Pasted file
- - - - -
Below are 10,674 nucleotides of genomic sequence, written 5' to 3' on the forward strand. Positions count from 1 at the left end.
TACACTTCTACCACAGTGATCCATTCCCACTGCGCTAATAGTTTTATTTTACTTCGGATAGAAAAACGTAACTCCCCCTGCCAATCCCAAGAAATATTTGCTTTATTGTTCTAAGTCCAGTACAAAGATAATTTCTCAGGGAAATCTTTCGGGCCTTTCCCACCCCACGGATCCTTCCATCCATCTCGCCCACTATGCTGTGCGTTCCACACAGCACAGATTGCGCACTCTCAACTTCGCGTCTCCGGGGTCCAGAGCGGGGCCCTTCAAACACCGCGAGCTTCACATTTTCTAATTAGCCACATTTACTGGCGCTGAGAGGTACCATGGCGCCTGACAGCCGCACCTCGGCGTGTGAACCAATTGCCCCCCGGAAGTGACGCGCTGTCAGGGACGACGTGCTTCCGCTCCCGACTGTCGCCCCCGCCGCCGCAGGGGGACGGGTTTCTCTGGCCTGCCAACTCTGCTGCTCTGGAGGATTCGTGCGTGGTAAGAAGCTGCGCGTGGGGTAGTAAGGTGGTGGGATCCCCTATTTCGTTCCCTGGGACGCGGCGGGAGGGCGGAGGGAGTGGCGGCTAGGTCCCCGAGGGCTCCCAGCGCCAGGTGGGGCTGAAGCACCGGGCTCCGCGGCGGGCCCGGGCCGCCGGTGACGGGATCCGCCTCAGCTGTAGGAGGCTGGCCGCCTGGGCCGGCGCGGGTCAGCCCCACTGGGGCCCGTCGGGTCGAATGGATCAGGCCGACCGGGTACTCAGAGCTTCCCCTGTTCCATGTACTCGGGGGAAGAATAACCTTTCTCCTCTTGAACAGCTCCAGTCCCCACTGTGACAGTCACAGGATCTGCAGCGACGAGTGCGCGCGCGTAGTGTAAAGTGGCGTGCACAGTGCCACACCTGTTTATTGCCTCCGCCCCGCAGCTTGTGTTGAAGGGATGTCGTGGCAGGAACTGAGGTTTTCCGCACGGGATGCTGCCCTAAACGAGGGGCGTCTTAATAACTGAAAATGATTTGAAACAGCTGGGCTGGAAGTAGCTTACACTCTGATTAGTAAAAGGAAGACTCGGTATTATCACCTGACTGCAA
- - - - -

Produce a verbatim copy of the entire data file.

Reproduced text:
Below are 10,674 nucleotides of genomic sequence, written 5' to 3' on the forward strand. Positions count from 1 at the left end.
TACACTTCTACCACAGTGATCCATTCCCACTGCGCTAATAGTTTTATTTTACTTCGGATAGAAAAACGTAACTCCCCCTGCCAATCCCAAGAAATATTTGCTTTATTGTTCTAAGTCCAGTACAAAGATAATTTCTCAGGGAAATCTTTCGGGCCTTTCCCACCCCACGGATCCTTCCATCCATCTCGCCCACTATGCTGTGCGTTCCACACAGCACAGATTGCGCACTCTCAACTTCGCGTCTCCGGGGTCCAGAGCGGGGCCCTTCAAACACCGCGAGCTTCACATTTTCTAATTAGCCACATTTACTGGCGCTGAGAGGTACCATGGCGCCTGACAGCCGCACCTCGGCGTGTGAACCAATTGCCCCCCGGAAGTGACGCGCTGTCAGGGACGACGTGCTTCCGCTCCCGACTGTCGCCCCCGCCGCCGCAGGGGGACGGGTTTCTCTGGCCTGCCAACTCTGCTGCTCTGGAGGATTCGTGCGTGGTAAGAAGCTGCGCGTGGGGTAGTAAGGTGGTGGGATCCCCTATTTCGTTCCCTGGGACGCGGCGGGAGGGCGGAGGGAGTGGCGGCTAGGTCCCCGAGGGCTCCCAGCGCCAGGTGGGGCTGAAGCACCGGGCTCCGCGGCGGGCCCGGGCCGCCGGTGACGGGATCCGCCTCAGCTGTAGGAGGCTGGCCGCCTGGGCCGGCGCGGGTCAGCCCCACTGGGGCCCGTCGGGTCGAATGGATCAGGCCGACCGGGTACTCAGAGCTTCCCCTGTTCCATGTACTCGGGGGAAGAATAACCTTTCTCCTCTTGAACAGCTCCAGTCCCCACTGTGACAGTCACAGGATCTGCAGCGACGAGTGCGCGCGCGTAGTGTAAAGTGGCGTGCACAGTGCCACACCTGTTTATTGCCTCCGCCCCGCAGCTTGTGTTGAAGGGATGTCGTGGCAGGAACTGAGGTTTTCCGCACGGGATGCTGCCCTAAACGAGGGGCGTCTTAATAACTGAAAATGATTTGAAACAGCTGGGCTGGAAGTAGCTTACACTCTGATTAGTAAAAGGAAGACTCGGTATTATCACCTGACTGCAA